Arthritis is one of the most common chronic conditions affecting people of all ages and gender. Surprisingly, experts are still researching why women are more susceptible to many types of arthritis, including osteoarthritis (OA), rheumatoid arthritis (RA), and fibromyalgia than men. Some still wonder why men are at risk of developing gout. Here are some interesting Leawood arthritis facts you should know.
What is arthritis?
Arthritis is a condition causing pain, stiffness, and swelling in joints. Typically, joints are where two bones link, including elbows, fingers, knees, and shoulders. They secure the bones and are surrounded by a strong capsule with fluid that allows them to move freely.
The ends of the bones have a smooth but turgid layer of tissue called cartilage. The cartilage helps bones glide over each other as you move. The four (joint, capsule, cartilage, and bones) allow you to swing, bend, and make other movements freely.
When you have arthritis, basic functions like walking, lifting items, running, climbing the stairs, and even bending can be problematic. More than 100 types of arthritis affect older people, children, and teenagers. However, the most common ones include the following:
Patients with osteoarthritis have roughened cartilage, which occurs when the body tries to compensate for it. This might cause pain and stiffness around the joints.
Gout is more common in men as early as their 20s, but it can also affect menopausal women. It causes painful swelling in joints. The big toe is the most affected, but it can also spread to other joints in the body. A person with gout may have red and hot skin around the joints. The skin might also look shiny and may sometimes peel. Being overweight, taking alcohol, and having a family history of the disease are risk factors.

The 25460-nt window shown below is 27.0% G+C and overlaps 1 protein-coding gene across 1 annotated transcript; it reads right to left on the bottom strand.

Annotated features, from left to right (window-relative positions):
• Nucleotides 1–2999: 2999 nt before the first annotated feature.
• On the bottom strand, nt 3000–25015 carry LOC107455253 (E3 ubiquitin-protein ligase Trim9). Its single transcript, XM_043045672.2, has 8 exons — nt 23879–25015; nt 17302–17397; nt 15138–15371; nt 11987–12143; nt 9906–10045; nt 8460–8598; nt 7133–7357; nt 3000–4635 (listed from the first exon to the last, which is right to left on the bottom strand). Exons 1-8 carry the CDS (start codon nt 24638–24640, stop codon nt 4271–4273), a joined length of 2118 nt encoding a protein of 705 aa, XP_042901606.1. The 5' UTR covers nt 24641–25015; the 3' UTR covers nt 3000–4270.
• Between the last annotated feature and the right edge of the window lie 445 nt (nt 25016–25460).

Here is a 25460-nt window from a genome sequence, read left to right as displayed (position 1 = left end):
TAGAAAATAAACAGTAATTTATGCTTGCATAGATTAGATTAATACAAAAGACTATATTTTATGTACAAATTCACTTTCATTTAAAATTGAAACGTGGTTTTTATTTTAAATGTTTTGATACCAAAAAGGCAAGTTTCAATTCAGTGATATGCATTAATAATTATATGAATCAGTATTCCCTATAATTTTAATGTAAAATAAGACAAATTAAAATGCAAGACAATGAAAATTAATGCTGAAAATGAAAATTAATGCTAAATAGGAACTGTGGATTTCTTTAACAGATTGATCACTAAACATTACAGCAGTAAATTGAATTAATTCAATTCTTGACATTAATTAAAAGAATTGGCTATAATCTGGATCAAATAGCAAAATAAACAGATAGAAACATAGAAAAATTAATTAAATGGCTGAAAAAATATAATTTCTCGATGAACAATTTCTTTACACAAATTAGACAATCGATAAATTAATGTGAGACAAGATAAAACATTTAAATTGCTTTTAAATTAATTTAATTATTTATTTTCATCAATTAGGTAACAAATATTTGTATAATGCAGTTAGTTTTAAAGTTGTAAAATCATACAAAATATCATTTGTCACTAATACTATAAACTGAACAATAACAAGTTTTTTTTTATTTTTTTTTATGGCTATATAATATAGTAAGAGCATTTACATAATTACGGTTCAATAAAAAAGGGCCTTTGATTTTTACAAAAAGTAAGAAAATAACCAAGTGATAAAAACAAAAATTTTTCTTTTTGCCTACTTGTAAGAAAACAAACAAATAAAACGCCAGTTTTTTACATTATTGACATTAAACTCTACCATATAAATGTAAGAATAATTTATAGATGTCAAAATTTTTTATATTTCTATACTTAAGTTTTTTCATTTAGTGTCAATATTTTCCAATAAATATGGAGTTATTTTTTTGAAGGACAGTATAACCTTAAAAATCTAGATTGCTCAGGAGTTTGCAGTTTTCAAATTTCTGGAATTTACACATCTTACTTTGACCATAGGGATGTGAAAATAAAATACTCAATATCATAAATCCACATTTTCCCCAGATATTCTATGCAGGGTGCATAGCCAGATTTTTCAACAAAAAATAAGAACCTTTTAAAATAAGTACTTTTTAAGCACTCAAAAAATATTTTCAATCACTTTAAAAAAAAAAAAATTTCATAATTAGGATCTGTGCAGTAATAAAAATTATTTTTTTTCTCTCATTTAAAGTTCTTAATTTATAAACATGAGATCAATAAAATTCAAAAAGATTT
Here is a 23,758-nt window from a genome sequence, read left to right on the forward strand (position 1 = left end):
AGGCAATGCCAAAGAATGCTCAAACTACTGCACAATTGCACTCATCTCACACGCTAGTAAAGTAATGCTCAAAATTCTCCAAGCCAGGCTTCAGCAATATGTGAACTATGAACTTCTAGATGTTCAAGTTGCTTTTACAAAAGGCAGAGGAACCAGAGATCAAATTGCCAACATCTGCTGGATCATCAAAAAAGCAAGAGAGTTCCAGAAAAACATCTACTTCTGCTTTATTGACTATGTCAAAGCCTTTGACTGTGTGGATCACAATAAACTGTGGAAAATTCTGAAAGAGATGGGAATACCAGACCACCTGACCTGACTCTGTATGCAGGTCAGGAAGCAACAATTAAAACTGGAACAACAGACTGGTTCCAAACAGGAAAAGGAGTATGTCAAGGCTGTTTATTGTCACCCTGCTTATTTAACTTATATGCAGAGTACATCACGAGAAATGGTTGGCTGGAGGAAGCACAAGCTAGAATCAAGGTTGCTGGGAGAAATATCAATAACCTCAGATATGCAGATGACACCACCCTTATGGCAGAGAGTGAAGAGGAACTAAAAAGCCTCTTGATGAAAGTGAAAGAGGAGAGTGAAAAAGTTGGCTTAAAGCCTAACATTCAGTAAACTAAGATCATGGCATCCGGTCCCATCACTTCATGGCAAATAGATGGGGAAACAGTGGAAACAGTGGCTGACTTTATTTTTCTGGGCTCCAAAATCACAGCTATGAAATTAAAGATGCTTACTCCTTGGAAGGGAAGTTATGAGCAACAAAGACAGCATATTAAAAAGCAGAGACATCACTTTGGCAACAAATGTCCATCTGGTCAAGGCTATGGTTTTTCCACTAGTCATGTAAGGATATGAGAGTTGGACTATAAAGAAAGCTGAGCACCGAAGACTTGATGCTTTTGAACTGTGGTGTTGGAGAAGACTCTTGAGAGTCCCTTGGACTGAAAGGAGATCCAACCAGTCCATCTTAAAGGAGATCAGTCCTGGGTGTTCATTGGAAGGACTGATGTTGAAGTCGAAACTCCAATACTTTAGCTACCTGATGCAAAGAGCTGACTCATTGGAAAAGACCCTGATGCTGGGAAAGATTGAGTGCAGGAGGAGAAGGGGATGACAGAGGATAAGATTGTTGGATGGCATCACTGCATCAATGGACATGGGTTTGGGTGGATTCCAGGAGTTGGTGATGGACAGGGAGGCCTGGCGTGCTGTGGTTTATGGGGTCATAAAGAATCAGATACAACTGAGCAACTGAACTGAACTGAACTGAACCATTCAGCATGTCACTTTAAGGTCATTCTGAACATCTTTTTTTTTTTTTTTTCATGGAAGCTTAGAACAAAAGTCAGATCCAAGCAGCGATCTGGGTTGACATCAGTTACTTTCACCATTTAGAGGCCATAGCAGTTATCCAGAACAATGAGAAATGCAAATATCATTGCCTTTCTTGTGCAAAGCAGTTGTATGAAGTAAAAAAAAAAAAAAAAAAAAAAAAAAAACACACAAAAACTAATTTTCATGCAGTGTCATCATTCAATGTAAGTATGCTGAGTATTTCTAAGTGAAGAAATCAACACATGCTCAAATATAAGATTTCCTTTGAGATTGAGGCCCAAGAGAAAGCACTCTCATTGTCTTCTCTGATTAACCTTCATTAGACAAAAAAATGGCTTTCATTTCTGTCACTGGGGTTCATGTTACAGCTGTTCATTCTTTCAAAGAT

3. Rheumatoid arthritis (RA)
RA is an autoimmune condition causing the body’s natural self-defense system to protect it from diseases and infections. Eventually, it attacks healthy tissues, such as the joints, causing inflammation. Symptoms include swollen, stiff, and tender joints. Sufferers might feel tired or nauseous as well.
When to see a doctor for arthritis
Unfortunately, this condition has no cure. But advanced treatments have enabled people to cope with the condition. Having aches and pains in your muscles and joints is typical for sufferers engaging in strenuous physical activities.
You should see a general physician if you notice swelling, stiffness, or pain around the joints and the symptoms don’t disappear in a few days. Starting early leads to better outcomes. Your general physician will refer you to an orthopedic specialist at Kansas City Orthopedic Alliance if your symptoms are serious.
Before booking an appointment with your doctor, take note of the following:
- When the symptoms started
- If the symptoms occur or worsen after an unusual exercise or activity
- If you had an injury
- If you are unable to perform basic functions hence compromising your quality of life
Seek help before the pain worsens
If your joints are swollen, painful, and stiff, it is best to seek orthopedic intervention immediately. The specialist can examine your bones and joints to determine if you have arthritis and devise a proper treatment plan to restore your quality of life. Book an appointment online with your orthopedic doctor to relieve you from joint-related pain.